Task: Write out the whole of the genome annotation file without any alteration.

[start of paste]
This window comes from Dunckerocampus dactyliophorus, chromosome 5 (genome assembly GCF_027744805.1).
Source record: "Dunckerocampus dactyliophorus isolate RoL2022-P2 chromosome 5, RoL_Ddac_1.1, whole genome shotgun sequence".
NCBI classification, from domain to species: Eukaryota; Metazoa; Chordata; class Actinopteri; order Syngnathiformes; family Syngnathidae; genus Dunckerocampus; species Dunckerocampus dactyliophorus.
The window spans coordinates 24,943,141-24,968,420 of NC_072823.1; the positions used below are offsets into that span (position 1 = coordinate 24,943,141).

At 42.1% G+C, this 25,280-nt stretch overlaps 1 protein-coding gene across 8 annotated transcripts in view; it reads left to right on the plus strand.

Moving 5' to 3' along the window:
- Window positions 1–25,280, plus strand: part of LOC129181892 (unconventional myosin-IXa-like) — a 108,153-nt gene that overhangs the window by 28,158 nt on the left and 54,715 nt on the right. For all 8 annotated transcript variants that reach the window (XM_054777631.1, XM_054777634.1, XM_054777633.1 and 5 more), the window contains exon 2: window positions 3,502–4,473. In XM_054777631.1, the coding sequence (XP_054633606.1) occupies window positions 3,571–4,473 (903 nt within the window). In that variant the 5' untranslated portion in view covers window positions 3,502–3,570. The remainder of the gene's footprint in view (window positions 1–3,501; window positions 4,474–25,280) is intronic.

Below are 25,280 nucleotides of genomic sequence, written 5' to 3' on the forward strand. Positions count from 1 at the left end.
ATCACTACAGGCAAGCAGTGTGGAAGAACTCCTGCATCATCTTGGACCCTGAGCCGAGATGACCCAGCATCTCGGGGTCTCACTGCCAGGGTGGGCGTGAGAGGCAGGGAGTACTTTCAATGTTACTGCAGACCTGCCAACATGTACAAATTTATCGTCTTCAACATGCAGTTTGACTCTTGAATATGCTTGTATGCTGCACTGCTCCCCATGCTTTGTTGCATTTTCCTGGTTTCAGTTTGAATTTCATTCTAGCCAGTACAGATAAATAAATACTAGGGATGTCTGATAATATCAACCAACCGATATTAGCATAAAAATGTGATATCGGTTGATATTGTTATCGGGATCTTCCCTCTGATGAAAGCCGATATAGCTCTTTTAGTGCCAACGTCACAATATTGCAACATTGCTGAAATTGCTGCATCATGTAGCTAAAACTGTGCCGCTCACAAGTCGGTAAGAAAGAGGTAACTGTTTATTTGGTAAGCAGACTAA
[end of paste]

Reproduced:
This window comes from Dunckerocampus dactyliophorus, chromosome 5 (genome assembly GCF_027744805.1).
Source record: "Dunckerocampus dactyliophorus isolate RoL2022-P2 chromosome 5, RoL_Ddac_1.1, whole genome shotgun sequence".
NCBI classification, from domain to species: Eukaryota; Metazoa; Chordata; class Actinopteri; order Syngnathiformes; family Syngnathidae; genus Dunckerocampus; species Dunckerocampus dactyliophorus.
The window spans coordinates 24,943,141-24,968,420 of NC_072823.1; the positions used below are offsets into that span (position 1 = coordinate 24,943,141).

At 42.1% G+C, this 25,280-nt stretch overlaps 1 protein-coding gene across 8 annotated transcripts in view; it reads left to right on the plus strand.

Moving 5' to 3' along the window:
- Window positions 1–25,280, plus strand: part of LOC129181892 (unconventional myosin-IXa-like) — a 108,153-nt gene that overhangs the window by 28,158 nt on the left and 54,715 nt on the right. For all 8 annotated transcript variants that reach the window (XM_054777631.1, XM_054777634.1, XM_054777633.1 and 5 more), the window contains exon 2: window positions 3,502–4,473. In XM_054777631.1, the coding sequence (XP_054633606.1) occupies window positions 3,571–4,473 (903 nt within the window). In that variant the 5' untranslated portion in view covers window positions 3,502–3,570. The remainder of the gene's footprint in view (window positions 1–3,501; window positions 4,474–25,280) is intronic.

Below are 25,280 nucleotides of genomic sequence, written 5' to 3' on the forward strand. Positions count from 1 at the left end.
ATCACTACAGGCAAGCAGTGTGGAAGAACTCCTGCATCATCTTGGACCCTGAGCCGAGATGACCCAGCATCTCGGGGTCTCACTGCCAGGGTGGGCGTGAGAGGCAGGGAGTACTTTCAATGTTACTGCAGACCTGCCAACATGTACAAATTTATCGTCTTCAACATGCAGTTTGACTCTTGAATATGCTTGTATGCTGCACTGCTCCCCATGCTTTGTTGCATTTTCCTGGTTTCAGTTTGAATTTCATTCTAGCCAGTACAGATAAATAAATACTAGGGATGTCTGATAATATCAACCAACCGATATTAGCATAAAAATGTGATATCGGTTGATATTGTTATCGGGATCTTCCCTCTGATGAAAGCCGATATAGCTCTTTTAGTGCCAACGTCACAATATTGCAACATTGCTGAAATTGCTGCATCATGTAGCTAAAACTGTGCCGCTCACAAGTCGGTAAGAAAGAGGTAACTGTTTATTTGGTAAGCAGACTAA